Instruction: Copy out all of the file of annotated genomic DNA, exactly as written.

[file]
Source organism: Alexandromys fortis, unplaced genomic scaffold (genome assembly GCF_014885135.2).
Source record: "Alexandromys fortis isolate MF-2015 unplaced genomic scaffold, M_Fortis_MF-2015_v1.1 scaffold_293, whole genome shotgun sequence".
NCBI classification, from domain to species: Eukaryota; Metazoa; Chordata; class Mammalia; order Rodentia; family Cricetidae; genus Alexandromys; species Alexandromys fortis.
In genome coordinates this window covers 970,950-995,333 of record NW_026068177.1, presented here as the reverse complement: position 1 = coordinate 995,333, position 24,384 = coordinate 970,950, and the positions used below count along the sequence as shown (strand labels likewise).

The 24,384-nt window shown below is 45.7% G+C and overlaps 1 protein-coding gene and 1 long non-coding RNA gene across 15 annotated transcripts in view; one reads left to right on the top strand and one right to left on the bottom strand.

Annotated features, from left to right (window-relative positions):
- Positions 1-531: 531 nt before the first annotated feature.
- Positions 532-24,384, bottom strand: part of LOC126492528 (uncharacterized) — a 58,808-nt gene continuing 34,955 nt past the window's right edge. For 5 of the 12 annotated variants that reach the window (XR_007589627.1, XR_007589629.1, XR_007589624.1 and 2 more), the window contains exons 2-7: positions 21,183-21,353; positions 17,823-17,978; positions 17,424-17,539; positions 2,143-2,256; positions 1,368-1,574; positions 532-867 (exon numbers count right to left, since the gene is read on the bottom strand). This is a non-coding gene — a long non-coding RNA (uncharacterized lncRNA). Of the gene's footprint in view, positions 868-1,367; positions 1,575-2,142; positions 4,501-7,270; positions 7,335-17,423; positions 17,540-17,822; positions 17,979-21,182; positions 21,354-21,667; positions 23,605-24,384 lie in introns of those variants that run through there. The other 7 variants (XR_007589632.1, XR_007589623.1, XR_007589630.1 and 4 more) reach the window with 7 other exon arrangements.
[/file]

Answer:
Source organism: Alexandromys fortis, unplaced genomic scaffold (genome assembly GCF_014885135.2).
Source record: "Alexandromys fortis isolate MF-2015 unplaced genomic scaffold, M_Fortis_MF-2015_v1.1 scaffold_293, whole genome shotgun sequence".
NCBI classification, from domain to species: Eukaryota; Metazoa; Chordata; class Mammalia; order Rodentia; family Cricetidae; genus Alexandromys; species Alexandromys fortis.
In genome coordinates this window covers 970,950-995,333 of record NW_026068177.1, presented here as the reverse complement: position 1 = coordinate 995,333, position 24,384 = coordinate 970,950, and the positions used below count along the sequence as shown (strand labels likewise).

The 24,384-nt window shown below is 45.7% G+C and overlaps 1 protein-coding gene and 1 long non-coding RNA gene across 15 annotated transcripts in view; one reads left to right on the top strand and one right to left on the bottom strand.

Annotated features, from left to right (window-relative positions):
- Positions 1-531: 531 nt before the first annotated feature.
- Positions 532-24,384, bottom strand: part of LOC126492528 (uncharacterized) — a 58,808-nt gene continuing 34,955 nt past the window's right edge. For 5 of the 12 annotated variants that reach the window (XR_007589627.1, XR_007589629.1, XR_007589624.1 and 2 more), the window contains exons 2-7: positions 21,183-21,353; positions 17,823-17,978; positions 17,424-17,539; positions 2,143-2,256; positions 1,368-1,574; positions 532-867 (exon numbers count right to left, since the gene is read on the bottom strand). This is a non-coding gene — a long non-coding RNA (uncharacterized lncRNA). Of the gene's footprint in view, positions 868-1,367; positions 1,575-2,142; positions 4,501-7,270; positions 7,335-17,423; positions 17,540-17,822; positions 17,979-21,182; positions 21,354-21,667; positions 23,605-24,384 lie in introns of those variants that run through there. The other 7 variants (XR_007589632.1, XR_007589623.1, XR_007589630.1 and 4 more) reach the window with 7 other exon arrangements.